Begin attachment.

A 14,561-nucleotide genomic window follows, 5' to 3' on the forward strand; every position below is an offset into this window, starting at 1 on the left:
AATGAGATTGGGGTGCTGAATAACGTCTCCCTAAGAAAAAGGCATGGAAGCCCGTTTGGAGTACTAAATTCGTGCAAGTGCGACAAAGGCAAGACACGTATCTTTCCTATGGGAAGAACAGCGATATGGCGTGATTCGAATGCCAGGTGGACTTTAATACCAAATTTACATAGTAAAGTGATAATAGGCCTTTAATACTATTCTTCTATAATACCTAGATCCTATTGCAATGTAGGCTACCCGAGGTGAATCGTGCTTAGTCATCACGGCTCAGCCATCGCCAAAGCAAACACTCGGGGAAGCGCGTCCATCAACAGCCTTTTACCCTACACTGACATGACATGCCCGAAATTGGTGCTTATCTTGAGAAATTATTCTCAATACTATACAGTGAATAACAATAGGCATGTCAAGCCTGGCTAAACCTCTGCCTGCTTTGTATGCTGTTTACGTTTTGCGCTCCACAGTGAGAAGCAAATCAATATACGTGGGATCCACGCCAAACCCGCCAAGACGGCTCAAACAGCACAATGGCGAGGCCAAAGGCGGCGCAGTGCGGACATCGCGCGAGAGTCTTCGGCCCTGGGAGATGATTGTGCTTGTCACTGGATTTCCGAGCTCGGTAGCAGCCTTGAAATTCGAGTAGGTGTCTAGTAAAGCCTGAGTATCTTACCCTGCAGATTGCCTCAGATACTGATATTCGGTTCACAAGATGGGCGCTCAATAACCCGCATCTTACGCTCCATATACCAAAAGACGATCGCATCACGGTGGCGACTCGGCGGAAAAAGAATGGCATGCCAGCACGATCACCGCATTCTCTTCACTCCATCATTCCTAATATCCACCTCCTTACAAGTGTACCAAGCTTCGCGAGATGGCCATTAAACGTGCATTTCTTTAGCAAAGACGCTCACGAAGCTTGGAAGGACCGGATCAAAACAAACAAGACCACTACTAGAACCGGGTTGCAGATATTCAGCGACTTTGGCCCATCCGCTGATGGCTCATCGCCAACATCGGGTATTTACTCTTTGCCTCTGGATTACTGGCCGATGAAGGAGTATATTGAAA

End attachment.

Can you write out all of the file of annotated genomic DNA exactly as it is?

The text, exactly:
A 14,561-nucleotide genomic window follows, 5' to 3' on the forward strand; every position below is an offset into this window, starting at 1 on the left:
AATGAGATTGGGGTGCTGAATAACGTCTCCCTAAGAAAAAGGCATGGAAGCCCGTTTGGAGTACTAAATTCGTGCAAGTGCGACAAAGGCAAGACACGTATCTTTCCTATGGGAAGAACAGCGATATGGCGTGATTCGAATGCCAGGTGGACTTTAATACCAAATTTACATAGTAAAGTGATAATAGGCCTTTAATACTATTCTTCTATAATACCTAGATCCTATTGCAATGTAGGCTACCCGAGGTGAATCGTGCTTAGTCATCACGGCTCAGCCATCGCCAAAGCAAACACTCGGGGAAGCGCGTCCATCAACAGCCTTTTACCCTACACTGACATGACATGCCCGAAATTGGTGCTTATCTTGAGAAATTATTCTCAATACTATACAGTGAATAACAATAGGCATGTCAAGCCTGGCTAAACCTCTGCCTGCTTTGTATGCTGTTTACGTTTTGCGCTCCACAGTGAGAAGCAAATCAATATACGTGGGATCCACGCCAAACCCGCCAAGACGGCTCAAACAGCACAATGGCGAGGCCAAAGGCGGCGCAGTGCGGACATCGCGCGAGAGTCTTCGGCCCTGGGAGATGATTGTGCTTGTCACTGGATTTCCGAGCTCGGTAGCAGCCTTGAAATTCGAGTAGGTGTCTAGTAAAGCCTGAGTATCTTACCCTGCAGATTGCCTCAGATACTGATATTCGGTTCACAAGATGGGCGCTCAATAACCCGCATCTTACGCTCCATATACCAAAAGACGATCGCATCACGGTGGCGACTCGGCGGAAAAAGAATGGCATGCCAGCACGATCACCGCATTCTCTTCACTCCATCATTCCTAATATCCACCTCCTTACAAGTGTACCAAGCTTCGCGAGATGGCCATTAAACGTGCATTTCTTTAGCAAAGACGCTCACGAAGCTTGGAAGGACCGGATCAAAACAAACAAGACCACTACTAGAACCGGGTTGCAGATATTCAGCGACTTTGGCCCATCCGCTGATGGCTCATCGCCAACATCGGGTATTTACTCTTTGCCTCTGGATTACTGGCCGATGAAGGAGTATATTGAAA